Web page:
6 Reasons the USAirways Award Chart Rules (and 1 Reason it Doesn’t)
As I was booking my tickets the other day for my Tokyo-Singapore-Bali-Mumbai August adventure, I was reminded of how much I love the USAirways award chart. While all award charts and programs have their quirks, USAirways seems to have more than most, which can make earning USAir frequent flyer miles an awesome value if you use them right.
To help understand the ins and outs of USAir miles, and the best ways to use them, I’ll give you the 6 reasons why I think USAir’s award chart rules.
1. Great redemption rates
Each airline has their own rate of how many miles a flight costs and typically these are fairly standard: 25k miles for a domestic US flight, 60k to Europe, 80k to Australia.
While USAirways falls in line with some of these, they also have some outlier rates for certain flights that are lower than the competition (especially in business class), and are rarely, if ever, higher (I actually couldn’t find a single time that USAir’s rate was higher than the competition!).
Some examples of routes that USAir is considerably cheaper than the competition (mileage needed is for a roundtrip ticket):
North America-Africa economy: 70k on USAir (75k AA, 100k Delta, 80k United)
North America-Africa business class: 110k on USAir (150k AA, 140k Delta, 120k United)
North America-North Asia economy: 60k on USAir (65k AA, 70k Delta, 65k United)
North America-North Asia business: 90k on USAir (100k AA, 120k Delta, 120k United)
Japan-India economy: 40k on USAir (45k AA, 50k Delta, 60k United)
Japan-India business: 60k on USAir (60k AA, 70k Delta, 80k United)
With such a generous award chart, not only are flying for free by using your frequent flyer miles, but you are able to stretch them even further! Gotta love it!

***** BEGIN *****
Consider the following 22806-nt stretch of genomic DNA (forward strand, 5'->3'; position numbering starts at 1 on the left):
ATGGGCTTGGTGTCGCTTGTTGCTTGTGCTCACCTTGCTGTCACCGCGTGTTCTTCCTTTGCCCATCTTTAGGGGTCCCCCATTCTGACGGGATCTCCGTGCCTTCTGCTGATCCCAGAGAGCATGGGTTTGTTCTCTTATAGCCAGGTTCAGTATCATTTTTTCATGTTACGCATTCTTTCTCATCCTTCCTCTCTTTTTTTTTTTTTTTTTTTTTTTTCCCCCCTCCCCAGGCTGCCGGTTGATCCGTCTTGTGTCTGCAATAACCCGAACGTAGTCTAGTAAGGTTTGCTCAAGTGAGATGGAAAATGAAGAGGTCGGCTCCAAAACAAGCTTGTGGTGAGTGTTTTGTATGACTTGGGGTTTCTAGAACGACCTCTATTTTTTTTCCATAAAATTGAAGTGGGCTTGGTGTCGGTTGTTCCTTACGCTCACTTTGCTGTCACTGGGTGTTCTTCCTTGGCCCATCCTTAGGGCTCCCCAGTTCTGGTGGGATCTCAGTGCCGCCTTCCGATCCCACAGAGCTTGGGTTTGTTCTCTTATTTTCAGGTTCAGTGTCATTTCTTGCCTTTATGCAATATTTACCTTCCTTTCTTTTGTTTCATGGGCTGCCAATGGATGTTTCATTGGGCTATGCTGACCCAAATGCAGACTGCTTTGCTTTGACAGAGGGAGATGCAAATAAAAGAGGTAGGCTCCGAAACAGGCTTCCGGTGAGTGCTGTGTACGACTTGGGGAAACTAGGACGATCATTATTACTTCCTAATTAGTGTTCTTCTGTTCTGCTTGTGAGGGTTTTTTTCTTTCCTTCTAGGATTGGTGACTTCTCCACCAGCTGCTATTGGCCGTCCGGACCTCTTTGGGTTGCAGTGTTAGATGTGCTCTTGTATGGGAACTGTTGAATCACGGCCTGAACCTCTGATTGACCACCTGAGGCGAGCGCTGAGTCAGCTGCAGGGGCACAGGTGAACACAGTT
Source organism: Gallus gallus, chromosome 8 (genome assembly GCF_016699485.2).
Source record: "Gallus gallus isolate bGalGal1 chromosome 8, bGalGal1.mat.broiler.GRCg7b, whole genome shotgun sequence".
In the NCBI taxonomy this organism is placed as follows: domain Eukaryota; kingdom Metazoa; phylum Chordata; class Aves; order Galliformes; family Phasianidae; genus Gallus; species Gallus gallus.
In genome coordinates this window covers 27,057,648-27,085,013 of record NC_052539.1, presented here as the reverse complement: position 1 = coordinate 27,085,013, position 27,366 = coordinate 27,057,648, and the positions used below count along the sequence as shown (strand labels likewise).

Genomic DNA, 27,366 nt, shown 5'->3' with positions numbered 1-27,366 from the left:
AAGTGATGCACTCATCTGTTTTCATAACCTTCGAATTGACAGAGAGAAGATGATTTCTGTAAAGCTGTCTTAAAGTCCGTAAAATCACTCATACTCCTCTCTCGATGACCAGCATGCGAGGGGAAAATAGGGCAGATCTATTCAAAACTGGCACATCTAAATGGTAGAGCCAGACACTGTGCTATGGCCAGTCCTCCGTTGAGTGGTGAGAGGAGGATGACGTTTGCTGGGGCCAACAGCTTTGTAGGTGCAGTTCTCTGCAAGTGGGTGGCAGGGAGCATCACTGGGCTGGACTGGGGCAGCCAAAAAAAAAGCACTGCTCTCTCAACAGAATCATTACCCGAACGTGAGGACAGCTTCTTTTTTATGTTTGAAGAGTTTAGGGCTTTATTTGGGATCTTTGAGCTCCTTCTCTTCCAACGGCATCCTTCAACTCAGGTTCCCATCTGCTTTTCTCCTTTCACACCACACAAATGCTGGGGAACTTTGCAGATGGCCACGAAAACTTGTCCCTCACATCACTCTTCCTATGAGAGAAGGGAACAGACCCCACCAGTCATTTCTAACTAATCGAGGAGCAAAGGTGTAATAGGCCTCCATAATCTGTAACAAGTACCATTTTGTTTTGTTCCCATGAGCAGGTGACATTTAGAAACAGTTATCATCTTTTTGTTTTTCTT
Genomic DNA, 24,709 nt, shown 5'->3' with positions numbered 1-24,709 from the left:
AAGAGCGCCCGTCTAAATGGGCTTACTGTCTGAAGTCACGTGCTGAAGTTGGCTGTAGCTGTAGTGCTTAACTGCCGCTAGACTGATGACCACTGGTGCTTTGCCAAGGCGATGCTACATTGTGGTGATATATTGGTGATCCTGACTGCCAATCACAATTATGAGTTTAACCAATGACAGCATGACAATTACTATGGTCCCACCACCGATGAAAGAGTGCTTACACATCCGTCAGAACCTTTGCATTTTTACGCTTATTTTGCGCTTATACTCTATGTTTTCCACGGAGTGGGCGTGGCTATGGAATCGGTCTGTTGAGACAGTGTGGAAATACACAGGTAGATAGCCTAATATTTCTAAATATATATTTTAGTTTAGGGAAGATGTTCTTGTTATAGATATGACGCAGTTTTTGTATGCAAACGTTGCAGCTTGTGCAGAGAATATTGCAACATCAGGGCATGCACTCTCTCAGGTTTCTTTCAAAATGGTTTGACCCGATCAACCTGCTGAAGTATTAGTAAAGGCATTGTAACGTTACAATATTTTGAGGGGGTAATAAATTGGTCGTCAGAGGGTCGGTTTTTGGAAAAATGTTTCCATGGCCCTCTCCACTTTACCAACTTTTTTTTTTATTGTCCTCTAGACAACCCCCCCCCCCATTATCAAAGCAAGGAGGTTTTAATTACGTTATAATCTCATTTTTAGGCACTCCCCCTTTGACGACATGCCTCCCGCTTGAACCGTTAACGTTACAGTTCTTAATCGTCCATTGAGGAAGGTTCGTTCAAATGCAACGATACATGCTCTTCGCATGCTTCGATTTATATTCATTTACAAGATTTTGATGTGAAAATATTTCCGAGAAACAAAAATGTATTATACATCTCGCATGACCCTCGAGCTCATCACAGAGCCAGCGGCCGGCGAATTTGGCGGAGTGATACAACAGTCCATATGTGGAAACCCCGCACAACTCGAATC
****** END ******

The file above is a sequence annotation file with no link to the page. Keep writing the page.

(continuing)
2. Off-peak award discounts
USAirways is the only American carrier who offers off-peak award discounts in both economy and business class and if your travel dates coincide with their off-peak schedule, you are getting a STEAL! I’ve written about it in depth in this post, but here’s the cliff notes version:
A roundtrip economy ticket from North America to South America will only cost you 35,000 miles if you travel during either March or May and a business class ticket will run you 60k.
If you fancy going to Europe and can travel between the off-peak times of January 15 and February 28th, you’ll get the same deal; 35k roundtrip in economy or 60k roundtrip in business.
For comparisons sake, these tickets would normally cost 60k in economy and 100k in business for most carriers, including USAirways during peak season. By traveling off-peak, you can save almost 50%!
3. 5,000 mile discount for having a Barclays USAirways Mastercard
If you have a Barclays USAirways Mastercard, you’ll receive a 5k mile discount on any award tickets when you fly USAirways. Note that this offer is not valid if you use your USAirways miles to fly on a partner airline but only if you fly on the USAirways flight itself.
This is great for anyone wishing to fly domestically in the US, to the Caribbean, or even to Europe.
USAirways operates its own flights to cities all across the United States and the Caribbean and also flies to many cities in Europe, including Amsterdam, Barcelona, Paris, Rome, Athens, and even as far east as Tel Aviv. To see a list of all the places USAirways flies, you can us their interactive map).
Many people have coupled this discount with the off-peak rates and flown to Europe between January and February for 30,000 miles roundtrip! There is absolutely no better value out there than a 30k trip to Europe.
4. USAir allows stopovers
A stopover is any time you stay in a city for over 24 hours before heading to your final destination. Stopovers are a GREAT way to maximize your miles and I highly recommend considering using stopovers when you fly. You can see 2 awesome places all for the price of 1 ticket.